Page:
Difficult Times for Saudi Arabia

September 28, 2015

King Abdullah of Saudi Arabia passed away on January 23, 2015 and was immediately succeeded by his half-brother Salman bin Abdulaziz Al Saud. Later, in a major reshuffle, King Salman appointed his nephew Muhammed bir Nayef as Crown Prince and his son Muhammed bin Salman as Deputy Crown Prince and Defense Minister. The changes which were perceived as representing a more dynamic leadership were well-received in the West. Reference was made to Riyadh’s growing role as a regional power. In other words, the “first impression” was largely favorable. In the meantime the Saudi-led military campaign which had started on March, 26 against Yemen’s Houthis continued with even greater vigor.

President Obama led a large delegation to Riyadh on January 27, 2015 to offer his condolences upon the passing of King Abdullah. In mid-May, King Salman chose not to attend the US-GCC summit held at Camp David. This led to speculation about a “snub” to underline the Kingdom’s displeasure over the prospective Iran nuclear deal but this was denied by the Saudis. On July 14 the Iran nuclear deal was concluded. Finally on September 5, 2015, King Salman visited Washington and the Saudi side let it be known that they were satisfied with the assurances on the deal.

Now, eight months into the reign of King Salman, Saudi Arabia needs to tackle two immediate problems in order to save whatever is left of that positive “first impression”.

Firstly, Riyadh needs to conclude its military campaign against Yemen’s Houthies. And, with President Abdrabbuh Mansur Hadi back in Aden after a six-month exile it needs to put the emphasis on a political solution. UN High Commissioner for Human Rights Zeid Ra’ad Al Hussein told the 30th session of the Human Rights Council on September, 15 that the situation on the ground in Yemen continues to be a cause for serious concern with over 2,000 civilian casualties and more than 4,000 wounded. He said that the humanitarian crisis was deepening, with estimates that as many as 21 million Yemenis – 80% of the population – are in need of humanitarian assistance. He called for an independent and comprehensive body to thoroughly examine all credible allegations of human rights. He strongly urged revival of the talks between the exiled government and the Houthis. Amnesty International has accused all armed antagonists in Yemen of complicity in war crimes, including indiscriminate attacks on civilians. And, the Netherlands has submitted a draft resolution to the Human Rights Council asking Mr. Al Hussein to send a mission to report on possible abuses and conflict-related crimes in Yemen. In response, the Saudis have submitted their own, reportedly to avoid an investigation.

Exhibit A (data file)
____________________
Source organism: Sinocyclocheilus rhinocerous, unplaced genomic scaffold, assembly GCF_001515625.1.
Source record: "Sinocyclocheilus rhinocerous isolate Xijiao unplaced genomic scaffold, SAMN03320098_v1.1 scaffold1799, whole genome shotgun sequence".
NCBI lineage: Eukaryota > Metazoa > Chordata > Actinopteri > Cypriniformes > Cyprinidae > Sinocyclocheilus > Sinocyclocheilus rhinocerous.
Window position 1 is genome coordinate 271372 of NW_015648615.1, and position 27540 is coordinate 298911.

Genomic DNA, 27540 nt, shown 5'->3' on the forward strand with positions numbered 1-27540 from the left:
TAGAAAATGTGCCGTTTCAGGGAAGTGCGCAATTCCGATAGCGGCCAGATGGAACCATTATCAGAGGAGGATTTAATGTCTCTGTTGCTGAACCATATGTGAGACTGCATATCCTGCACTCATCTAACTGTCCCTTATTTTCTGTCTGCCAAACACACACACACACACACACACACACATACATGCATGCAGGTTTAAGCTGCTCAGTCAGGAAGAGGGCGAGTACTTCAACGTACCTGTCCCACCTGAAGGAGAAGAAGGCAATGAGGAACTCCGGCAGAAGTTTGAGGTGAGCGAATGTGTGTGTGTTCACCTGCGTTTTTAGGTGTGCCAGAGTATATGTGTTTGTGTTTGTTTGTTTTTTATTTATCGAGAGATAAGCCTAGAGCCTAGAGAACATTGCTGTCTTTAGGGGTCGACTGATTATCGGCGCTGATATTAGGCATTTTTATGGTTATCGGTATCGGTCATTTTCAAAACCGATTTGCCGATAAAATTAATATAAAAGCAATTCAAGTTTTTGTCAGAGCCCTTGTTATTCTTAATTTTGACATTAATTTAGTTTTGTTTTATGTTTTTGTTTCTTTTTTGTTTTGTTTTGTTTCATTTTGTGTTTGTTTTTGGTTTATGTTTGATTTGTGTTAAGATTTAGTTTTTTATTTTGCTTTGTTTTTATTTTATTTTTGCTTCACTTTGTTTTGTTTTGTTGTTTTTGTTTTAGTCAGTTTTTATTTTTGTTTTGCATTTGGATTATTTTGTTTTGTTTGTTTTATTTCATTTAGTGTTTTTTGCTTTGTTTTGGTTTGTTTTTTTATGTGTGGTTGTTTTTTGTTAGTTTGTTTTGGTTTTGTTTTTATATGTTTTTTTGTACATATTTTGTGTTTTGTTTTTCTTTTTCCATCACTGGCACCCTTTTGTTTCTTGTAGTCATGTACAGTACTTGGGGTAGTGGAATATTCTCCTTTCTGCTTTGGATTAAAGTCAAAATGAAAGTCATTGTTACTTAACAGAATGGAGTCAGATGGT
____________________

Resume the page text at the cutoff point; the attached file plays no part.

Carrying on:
Secondly, the Hajj stampede which left nearly eight hundred pilgrims dead has been a blow to Saudi Arabia’s international standing because it came in a string of similar disasters. The Saudi kings carry the title of “Custodian of the Two Holy Mosques” and thus the country is the focal point of Islam. It owes its international standing to this title as well as its oil wealth and strategic location. Riyadh, therefore, needs to conduct a convincing investigation of legal consequence to avoid further embarrassment.

These are the two immediate issues. Beyond them lies the overarching question of how and for how long the monarchy can maintain country’s internal stability. There are no easy choices between reform and maintaining the status quo with the Islamic State, the Muslim Brotherhood and others waiting for opportunities to test the Saudi dynasty. This represents a challenge not only for Riyadh but also for Washington.

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